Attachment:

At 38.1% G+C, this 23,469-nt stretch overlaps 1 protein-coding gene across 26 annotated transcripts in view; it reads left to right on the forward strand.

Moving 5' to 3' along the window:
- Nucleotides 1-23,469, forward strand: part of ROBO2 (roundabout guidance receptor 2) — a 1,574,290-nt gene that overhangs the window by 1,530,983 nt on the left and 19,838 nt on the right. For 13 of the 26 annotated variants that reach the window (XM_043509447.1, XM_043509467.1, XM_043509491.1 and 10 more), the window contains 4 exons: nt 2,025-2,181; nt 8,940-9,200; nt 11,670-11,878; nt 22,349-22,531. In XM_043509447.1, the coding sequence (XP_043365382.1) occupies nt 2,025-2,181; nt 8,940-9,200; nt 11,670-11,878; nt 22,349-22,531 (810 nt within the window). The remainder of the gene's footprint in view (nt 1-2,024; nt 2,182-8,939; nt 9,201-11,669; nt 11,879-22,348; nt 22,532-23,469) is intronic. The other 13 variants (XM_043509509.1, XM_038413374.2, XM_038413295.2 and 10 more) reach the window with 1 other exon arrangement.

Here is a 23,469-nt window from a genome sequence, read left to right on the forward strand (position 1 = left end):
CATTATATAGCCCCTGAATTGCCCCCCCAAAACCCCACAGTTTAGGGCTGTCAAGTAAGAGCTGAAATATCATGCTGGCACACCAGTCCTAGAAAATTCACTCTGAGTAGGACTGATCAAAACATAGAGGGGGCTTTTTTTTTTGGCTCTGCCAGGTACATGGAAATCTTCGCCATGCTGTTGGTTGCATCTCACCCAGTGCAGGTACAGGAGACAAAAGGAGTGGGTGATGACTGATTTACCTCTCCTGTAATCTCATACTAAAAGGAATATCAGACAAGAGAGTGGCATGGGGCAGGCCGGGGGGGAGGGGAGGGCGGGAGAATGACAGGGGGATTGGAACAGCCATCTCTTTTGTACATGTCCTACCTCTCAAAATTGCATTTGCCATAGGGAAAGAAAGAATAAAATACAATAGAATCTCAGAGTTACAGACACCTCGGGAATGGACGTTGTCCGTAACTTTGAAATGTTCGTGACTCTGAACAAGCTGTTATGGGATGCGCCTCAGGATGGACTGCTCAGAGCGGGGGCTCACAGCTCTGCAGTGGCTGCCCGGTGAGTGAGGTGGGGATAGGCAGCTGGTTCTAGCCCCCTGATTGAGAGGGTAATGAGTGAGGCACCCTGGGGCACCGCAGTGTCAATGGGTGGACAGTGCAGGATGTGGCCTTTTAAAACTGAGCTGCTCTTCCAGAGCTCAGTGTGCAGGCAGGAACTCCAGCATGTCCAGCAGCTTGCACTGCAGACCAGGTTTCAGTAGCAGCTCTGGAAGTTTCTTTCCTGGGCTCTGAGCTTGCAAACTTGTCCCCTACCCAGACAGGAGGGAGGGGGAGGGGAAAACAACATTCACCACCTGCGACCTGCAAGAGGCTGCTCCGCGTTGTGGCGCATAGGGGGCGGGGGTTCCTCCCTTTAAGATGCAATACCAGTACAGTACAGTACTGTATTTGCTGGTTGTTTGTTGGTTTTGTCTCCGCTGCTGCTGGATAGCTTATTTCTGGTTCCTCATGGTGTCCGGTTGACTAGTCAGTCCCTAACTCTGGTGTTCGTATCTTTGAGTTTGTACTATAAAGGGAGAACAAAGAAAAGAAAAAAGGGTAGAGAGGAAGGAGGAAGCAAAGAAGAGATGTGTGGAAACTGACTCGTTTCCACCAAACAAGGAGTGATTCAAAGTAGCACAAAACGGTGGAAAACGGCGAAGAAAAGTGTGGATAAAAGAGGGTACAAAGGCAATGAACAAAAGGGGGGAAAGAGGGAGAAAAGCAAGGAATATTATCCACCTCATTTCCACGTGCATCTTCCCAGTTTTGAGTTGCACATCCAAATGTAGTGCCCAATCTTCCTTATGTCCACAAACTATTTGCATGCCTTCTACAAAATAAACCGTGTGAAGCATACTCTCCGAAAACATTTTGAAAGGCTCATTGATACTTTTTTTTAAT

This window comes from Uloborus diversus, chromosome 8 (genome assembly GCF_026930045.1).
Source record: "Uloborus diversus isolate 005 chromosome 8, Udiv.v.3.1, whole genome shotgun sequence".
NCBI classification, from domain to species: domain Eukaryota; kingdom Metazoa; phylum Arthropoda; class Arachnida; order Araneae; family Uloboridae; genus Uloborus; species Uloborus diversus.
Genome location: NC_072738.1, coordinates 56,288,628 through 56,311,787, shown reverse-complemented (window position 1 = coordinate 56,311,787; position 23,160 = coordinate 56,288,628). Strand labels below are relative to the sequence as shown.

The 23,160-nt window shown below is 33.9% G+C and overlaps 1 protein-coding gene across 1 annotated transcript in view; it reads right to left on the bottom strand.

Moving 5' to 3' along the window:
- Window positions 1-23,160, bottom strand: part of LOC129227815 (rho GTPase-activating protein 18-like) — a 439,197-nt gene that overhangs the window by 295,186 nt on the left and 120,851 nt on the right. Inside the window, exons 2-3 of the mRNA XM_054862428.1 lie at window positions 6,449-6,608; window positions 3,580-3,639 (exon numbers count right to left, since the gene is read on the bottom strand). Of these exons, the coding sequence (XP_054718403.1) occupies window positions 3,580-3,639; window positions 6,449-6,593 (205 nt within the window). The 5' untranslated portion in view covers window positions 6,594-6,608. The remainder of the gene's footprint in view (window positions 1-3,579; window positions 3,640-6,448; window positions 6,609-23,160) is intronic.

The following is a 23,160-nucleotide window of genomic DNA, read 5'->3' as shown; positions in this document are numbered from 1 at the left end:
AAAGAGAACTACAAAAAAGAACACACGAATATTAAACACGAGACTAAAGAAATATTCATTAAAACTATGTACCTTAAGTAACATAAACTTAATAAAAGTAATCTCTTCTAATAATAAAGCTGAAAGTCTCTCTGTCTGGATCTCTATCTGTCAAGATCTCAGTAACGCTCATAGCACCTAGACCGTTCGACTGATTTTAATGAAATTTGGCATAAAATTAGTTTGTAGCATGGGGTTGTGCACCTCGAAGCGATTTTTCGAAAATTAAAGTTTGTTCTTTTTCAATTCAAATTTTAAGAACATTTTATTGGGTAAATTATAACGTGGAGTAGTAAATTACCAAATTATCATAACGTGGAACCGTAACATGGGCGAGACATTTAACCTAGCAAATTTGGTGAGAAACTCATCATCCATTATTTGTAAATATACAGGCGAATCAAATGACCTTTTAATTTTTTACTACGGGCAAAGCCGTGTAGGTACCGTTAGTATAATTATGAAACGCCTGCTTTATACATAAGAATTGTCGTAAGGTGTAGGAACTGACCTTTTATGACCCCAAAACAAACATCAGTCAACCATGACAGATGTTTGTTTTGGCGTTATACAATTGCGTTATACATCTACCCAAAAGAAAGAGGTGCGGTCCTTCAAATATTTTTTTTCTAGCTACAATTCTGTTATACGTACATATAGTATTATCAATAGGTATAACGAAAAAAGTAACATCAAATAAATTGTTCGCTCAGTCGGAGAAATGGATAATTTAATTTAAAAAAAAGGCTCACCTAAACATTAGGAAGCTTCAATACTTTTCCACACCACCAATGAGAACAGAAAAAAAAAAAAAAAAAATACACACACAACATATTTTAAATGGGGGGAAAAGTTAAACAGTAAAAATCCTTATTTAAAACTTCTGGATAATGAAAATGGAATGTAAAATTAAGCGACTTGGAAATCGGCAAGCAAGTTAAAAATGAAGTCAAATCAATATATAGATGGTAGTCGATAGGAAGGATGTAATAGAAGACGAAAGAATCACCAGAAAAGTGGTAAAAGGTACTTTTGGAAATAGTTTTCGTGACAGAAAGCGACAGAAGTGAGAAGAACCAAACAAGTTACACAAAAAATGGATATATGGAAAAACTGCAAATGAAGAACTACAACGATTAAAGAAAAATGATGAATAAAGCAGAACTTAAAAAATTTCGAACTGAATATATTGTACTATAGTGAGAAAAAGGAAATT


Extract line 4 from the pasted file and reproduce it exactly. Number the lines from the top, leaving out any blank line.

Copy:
Here is a 23,469-nt window from a genome sequence, read left to right on the forward strand (position 1 = left end):